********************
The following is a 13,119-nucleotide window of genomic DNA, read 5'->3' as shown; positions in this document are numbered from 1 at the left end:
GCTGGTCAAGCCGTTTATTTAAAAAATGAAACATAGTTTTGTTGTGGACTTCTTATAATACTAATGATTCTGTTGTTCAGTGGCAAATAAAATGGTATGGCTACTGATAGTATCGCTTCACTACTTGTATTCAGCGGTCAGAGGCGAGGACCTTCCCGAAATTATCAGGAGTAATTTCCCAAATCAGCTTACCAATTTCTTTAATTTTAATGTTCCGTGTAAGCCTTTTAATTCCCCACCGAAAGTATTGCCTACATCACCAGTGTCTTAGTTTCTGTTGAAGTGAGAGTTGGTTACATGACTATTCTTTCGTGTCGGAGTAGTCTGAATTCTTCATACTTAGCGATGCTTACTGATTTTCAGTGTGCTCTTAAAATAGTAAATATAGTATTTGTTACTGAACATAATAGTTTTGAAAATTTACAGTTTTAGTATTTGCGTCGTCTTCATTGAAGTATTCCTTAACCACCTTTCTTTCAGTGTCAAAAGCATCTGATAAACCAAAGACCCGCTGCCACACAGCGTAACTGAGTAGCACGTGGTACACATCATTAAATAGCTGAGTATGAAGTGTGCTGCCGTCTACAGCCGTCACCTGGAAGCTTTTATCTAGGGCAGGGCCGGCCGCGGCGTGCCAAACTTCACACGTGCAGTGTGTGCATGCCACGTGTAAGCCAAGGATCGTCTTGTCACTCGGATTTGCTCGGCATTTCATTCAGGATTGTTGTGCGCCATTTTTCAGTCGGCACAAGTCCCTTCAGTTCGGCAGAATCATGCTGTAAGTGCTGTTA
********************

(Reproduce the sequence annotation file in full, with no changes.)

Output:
The following is a 13,119-nucleotide window of genomic DNA, read 5'->3' as shown; positions in this document are numbered from 1 at the left end:
GCTGGTCAAGCCGTTTATTTAAAAAATGAAACATAGTTTTGTTGTGGACTTCTTATAATACTAATGATTCTGTTGTTCAGTGGCAAATAAAATGGTATGGCTACTGATAGTATCGCTTCACTACTTGTATTCAGCGGTCAGAGGCGAGGACCTTCCCGAAATTATCAGGAGTAATTTCCCAAATCAGCTTACCAATTTCTTTAATTTTAATGTTCCGTGTAAGCCTTTTAATTCCCCACCGAAAGTATTGCCTACATCACCAGTGTCTTAGTTTCTGTTGAAGTGAGAGTTGGTTACATGACTATTCTTTCGTGTCGGAGTAGTCTGAATTCTTCATACTTAGCGATGCTTACTGATTTTCAGTGTGCTCTTAAAATAGTAAATATAGTATTTGTTACTGAACATAATAGTTTTGAAAATTTACAGTTTTAGTATTTGCGTCGTCTTCATTGAAGTATTCCTTAACCACCTTTCTTTCAGTGTCAAAAGCATCTGATAAACCAAAGACCCGCTGCCACACAGCGTAACTGAGTAGCACGTGGTACACATCATTAAATAGCTGAGTATGAAGTGTGCTGCCGTCTACAGCCGTCACCTGGAAGCTTTTATCTAGGGCAGGGCCGGCCGCGGCGTGCCAAACTTCACACGTGCAGTGTGTGCATGCCACGTGTAAGCCAAGGATCGTCTTGTCACTCGGATTTGCTCGGCATTTCATTCAGGATTGTTGTGCGCCATTTTTCAGTCGGCACAAGTCCCTTCAGTTCGGCAGAATCATGCTGTAAGTGCTGTTA